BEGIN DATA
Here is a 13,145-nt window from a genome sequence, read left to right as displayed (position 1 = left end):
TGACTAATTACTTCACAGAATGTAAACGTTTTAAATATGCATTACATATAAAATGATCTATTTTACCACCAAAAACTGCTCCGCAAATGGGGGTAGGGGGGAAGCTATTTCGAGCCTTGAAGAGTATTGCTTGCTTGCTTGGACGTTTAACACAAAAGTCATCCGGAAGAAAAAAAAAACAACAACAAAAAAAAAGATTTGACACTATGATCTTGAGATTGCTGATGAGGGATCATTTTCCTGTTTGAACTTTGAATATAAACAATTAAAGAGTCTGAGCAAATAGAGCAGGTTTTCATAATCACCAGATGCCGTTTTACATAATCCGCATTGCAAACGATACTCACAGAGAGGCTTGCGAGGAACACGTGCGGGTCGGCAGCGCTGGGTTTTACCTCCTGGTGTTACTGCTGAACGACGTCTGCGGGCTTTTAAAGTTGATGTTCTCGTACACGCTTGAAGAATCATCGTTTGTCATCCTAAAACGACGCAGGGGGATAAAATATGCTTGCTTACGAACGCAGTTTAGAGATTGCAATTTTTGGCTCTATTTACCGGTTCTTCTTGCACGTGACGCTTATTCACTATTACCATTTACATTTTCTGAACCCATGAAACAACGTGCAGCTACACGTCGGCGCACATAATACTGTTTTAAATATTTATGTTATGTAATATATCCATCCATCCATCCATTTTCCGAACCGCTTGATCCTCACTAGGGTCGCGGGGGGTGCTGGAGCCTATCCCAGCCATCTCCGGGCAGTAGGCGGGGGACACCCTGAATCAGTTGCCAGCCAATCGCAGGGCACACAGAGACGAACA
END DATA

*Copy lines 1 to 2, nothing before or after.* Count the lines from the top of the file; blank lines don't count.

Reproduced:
Here is a 13,145-nt window from a genome sequence, read left to right as displayed (position 1 = left end):
TGACTAATTACTTCACAGAATGTAAACGTTTTAAATATGCATTACATATAAAATGATCTATTTTACCACCAAAAACTGCTCCGCAAATGGGGGTAGGGGGGAAGCTATTTCGAGCCTTGAAGAGTATTGCTTGCTTGCTTGGACGTTTAACACAAAAGTCATCCGGAAGAAAAAAAAAACAACAACAAAAAAAAAGATTTGACACTATGATCTTGAGATTGCTGATGAGGGATCATTTTCCTGTTTGAACTTTGAATATAAACAATTAAAGAGTCTGAGCAAATAGAGCAGGTTTTCATAATCACCAGATGCCGTTTTACATAATCCGCATTGCAAACGATACTCACAGAGAGGCTTGCGAGGAACACGTGCGGGTCGGCAGCGCTGGGTTTTACCTCCTGGTGTTACTGCTGAACGACGTCTGCGGGCTTTTAAAGTTGATGTTCTCGTACACGCTTGAAGAATCATCGTTTGTCATCCTAAAACGACGCAGGGGGATAAAATATGCTTGCTTACGAACGCAGTTTAGAGATTGCAATTTTTGGCTCTATTTACCGGTTCTTCTTGCACGTGACGCTTATTCACTATTACCATTTACATTTTCTGAACCCATGAAACAACGTGCAGCTACACGTCGGCGCACATAATACTGTTTTAAATATTTATGTTATGTAATATATCCATCCATCCATCCATTTTCCGAACCGCTTGATCCTCACTAGGGTCGCGGGGGGTGCTGGAGCCTATCCCAGCCATCTCCGGGCAGTAGGCGGGGGACACCCTGAATCAGTTGCCAGCCAATCGCAGGGCACACAGAGACGAACA